There is something reassuring in the average conspiracy theory. Such theories posit that the world is run by a small, power-hungry elite whose omnipotent whim drives the global economy and shapes our social relations. If one could dismantle this, presumably every wrong would get righted. As a political program, conspiracy theories relieve the individual of actual action and cast the blame on an oligarchy so cloistered as to be invisible, untouchable, and generally like the blue-blooded white men who've joined Yale University's infamous Skull and Bones secret society. George W. Bush is a member, sworn to secrecy like the rest. This old boys' club provides inspiration (or is that perspiration?) for The Skulls, a second- rate thriller about a blue-collar law student (Joshua Jackson) who gets sucked into the murderous clan. His black roommate (Hill Harper) is mysteriously killed while investigating them. When Jackson's character decides he wants out, it is too late...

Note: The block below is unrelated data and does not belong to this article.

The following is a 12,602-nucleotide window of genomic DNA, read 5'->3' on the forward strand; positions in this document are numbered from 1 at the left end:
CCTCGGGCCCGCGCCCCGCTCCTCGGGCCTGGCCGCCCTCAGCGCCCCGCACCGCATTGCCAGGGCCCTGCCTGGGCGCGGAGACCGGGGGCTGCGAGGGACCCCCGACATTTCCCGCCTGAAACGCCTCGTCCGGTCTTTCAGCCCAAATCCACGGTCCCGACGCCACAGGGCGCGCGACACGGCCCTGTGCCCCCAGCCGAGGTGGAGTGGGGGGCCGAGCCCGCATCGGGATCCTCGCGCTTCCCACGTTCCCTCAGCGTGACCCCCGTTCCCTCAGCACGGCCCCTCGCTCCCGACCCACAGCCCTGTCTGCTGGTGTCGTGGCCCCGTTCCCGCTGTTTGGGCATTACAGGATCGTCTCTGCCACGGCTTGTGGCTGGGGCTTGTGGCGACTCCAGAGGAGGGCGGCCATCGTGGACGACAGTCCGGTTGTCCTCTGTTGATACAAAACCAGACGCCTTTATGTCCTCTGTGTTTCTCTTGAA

The Skulls fumbles around, failing to evoke the suffocating tension and urgency of a successful conspiracy thriller. It's been a bad year for the weirdo ruling elite: Roman Polanski's flabby fawning Satanists and Stanley Kubrick's flabby fawning Goths were both forgettable entries. The Skulls certainly doesn't help their public image.
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